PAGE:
Military Base Water Contamination: House Approves Bill to Help Sick Families
(WASHINGTON) -- Five weeks after ABC’s Nightline reported on the decades-long attempt to secure health benefits for Marines and their families sickened by contaminated drinking water at Camp Lejeune, residents are finally getting the help they need, 30 years later.
The House of Representatives approved the Janey Ensminger Act on Tuesday. The health care provision, which is part of a larger bill addressing veterans issues, will provide health care to those who lived or worked at the North Carolina military base for at least 30 days from 1957 to 1987.
The bill now heads to President Barack Obama's desk for his signature.
Health officials believe that as many as one million people may have been exposed in what may be the site of the largest water contamination in American history. Many Marines and their families who drank water laced with cancer-causing chemicals have died and others are still getting sick today.
The Janey Ensminger Act is named for the 9-year-old girl who died of leukemia in 1985. Her father, Jerry Ensminger, a career marine who raised his family at Camp Lejeune, has worked tirelessly with other Lejeune alumni to get the word out about the contamination.
For years, there has been a bureaucratic battle over which agency should be responsible for funding the health care of those affected by the contamination: the Defense Department, which owned the base, or the Department of Veterans Affairs, which covers service-connected illness, injury and disability.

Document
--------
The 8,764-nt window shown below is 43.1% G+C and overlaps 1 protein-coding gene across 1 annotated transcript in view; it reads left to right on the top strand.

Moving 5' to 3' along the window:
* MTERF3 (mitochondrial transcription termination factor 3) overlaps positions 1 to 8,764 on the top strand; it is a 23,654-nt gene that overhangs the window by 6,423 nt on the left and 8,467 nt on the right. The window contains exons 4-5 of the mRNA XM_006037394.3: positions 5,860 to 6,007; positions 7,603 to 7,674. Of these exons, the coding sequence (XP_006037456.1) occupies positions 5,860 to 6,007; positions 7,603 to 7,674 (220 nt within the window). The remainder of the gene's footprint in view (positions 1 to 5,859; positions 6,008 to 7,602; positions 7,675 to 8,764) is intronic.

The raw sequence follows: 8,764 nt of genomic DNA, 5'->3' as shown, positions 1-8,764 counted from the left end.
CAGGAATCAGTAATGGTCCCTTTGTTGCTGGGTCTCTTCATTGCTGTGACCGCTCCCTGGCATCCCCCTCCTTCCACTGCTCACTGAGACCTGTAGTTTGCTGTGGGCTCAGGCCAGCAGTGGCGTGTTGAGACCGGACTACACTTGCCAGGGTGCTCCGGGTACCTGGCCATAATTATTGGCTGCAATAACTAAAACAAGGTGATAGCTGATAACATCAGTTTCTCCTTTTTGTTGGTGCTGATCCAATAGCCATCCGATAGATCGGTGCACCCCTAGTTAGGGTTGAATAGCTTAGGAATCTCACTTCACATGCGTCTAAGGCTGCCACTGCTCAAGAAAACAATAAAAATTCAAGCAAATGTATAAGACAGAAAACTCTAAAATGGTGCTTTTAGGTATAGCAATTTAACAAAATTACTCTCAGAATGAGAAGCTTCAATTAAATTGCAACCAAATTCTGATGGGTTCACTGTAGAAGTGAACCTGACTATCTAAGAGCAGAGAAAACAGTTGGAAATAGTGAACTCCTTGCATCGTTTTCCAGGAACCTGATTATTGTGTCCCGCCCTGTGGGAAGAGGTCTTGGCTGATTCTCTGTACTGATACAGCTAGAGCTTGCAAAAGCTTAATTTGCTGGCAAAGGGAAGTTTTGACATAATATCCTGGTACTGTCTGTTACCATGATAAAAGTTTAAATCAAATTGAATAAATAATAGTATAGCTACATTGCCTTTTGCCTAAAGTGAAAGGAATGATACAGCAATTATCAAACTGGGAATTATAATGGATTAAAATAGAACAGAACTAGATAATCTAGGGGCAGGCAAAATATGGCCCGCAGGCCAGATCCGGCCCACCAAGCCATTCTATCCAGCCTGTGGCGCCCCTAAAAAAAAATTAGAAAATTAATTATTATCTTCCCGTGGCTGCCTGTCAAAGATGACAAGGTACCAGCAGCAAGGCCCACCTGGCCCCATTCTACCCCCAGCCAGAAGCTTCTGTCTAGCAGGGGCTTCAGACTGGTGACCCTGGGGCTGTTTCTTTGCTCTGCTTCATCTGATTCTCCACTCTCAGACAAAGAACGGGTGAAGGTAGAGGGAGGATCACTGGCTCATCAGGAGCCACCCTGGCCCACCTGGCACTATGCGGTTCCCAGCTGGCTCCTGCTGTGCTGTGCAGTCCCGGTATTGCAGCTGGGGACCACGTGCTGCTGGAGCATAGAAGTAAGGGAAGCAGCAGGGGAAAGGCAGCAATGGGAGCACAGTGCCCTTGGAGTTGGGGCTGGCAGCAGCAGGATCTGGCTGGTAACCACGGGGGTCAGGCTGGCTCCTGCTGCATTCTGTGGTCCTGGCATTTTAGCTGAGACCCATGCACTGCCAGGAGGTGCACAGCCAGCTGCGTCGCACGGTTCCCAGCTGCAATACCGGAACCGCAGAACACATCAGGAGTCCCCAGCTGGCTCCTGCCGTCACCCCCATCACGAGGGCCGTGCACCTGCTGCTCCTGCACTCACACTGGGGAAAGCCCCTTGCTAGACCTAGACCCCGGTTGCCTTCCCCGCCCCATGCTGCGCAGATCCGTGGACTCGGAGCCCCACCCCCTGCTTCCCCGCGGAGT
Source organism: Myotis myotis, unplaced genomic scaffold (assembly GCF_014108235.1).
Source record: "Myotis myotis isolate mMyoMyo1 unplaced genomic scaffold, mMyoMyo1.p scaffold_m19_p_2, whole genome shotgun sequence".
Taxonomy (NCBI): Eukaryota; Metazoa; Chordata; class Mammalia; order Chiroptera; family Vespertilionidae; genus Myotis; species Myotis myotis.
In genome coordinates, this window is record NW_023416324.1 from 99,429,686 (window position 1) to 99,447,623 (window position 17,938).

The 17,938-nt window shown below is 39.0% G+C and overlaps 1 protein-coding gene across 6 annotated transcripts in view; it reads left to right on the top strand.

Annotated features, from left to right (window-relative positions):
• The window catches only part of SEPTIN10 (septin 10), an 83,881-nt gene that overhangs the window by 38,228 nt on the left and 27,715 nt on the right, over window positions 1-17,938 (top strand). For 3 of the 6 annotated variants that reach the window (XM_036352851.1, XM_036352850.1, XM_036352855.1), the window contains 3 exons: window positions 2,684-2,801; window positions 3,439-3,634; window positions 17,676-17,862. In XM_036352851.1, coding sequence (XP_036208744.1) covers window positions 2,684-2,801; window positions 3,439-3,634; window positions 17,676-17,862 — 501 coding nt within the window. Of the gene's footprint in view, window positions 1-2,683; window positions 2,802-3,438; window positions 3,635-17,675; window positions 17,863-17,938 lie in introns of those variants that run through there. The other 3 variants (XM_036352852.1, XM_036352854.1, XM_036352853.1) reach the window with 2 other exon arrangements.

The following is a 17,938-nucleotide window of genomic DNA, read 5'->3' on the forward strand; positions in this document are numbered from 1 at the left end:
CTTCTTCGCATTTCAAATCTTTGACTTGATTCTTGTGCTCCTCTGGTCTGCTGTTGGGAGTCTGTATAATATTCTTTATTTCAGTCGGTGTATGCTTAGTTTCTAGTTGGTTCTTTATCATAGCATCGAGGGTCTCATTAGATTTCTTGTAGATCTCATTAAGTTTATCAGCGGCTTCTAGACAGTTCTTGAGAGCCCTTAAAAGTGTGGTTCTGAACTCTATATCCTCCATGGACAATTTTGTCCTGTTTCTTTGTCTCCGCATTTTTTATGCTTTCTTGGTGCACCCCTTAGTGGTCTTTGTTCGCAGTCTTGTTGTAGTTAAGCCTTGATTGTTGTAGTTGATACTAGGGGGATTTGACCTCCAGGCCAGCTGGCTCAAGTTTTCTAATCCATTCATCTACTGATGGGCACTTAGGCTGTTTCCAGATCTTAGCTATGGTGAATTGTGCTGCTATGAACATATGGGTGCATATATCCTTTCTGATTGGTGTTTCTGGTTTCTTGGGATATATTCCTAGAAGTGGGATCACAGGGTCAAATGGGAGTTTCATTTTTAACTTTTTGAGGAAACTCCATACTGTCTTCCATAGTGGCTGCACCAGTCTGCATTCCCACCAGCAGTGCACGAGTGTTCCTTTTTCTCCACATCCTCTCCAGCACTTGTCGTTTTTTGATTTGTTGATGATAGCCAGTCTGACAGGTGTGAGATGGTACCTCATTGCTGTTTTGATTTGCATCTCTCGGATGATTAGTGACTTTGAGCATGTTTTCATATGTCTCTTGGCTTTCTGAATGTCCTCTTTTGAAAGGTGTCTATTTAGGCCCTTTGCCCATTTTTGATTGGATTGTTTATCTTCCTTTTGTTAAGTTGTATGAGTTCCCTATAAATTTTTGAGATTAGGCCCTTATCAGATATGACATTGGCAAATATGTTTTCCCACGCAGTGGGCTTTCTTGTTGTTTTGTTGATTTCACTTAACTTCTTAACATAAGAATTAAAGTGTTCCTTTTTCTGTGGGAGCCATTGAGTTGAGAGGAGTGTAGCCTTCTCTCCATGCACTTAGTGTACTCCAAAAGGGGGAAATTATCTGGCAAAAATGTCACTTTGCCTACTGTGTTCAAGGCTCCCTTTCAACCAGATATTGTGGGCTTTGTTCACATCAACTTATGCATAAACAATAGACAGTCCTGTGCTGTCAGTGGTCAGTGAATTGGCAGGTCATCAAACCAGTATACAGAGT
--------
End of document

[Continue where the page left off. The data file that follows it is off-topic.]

The Marine Corps, which dragged its feet in contacting and alerting those who had lived at Camp Lejeune about the water contamination and possible health consequences, said they still consider the issue important.
Capt. Kendra Motz, a Marine Corps spokeswoman, told ABC News in a statement that the Corps will support the bill if it becomes law and that they "continue to work diligently to identify and notify individuals who, in the past, may have been exposed to the chemicals in drinking water."
In addition, Motz said they are "supporting research efforts that attempt to determine whether exposure to contaminated water at Camp Lejeune is associated with adverse health issues."
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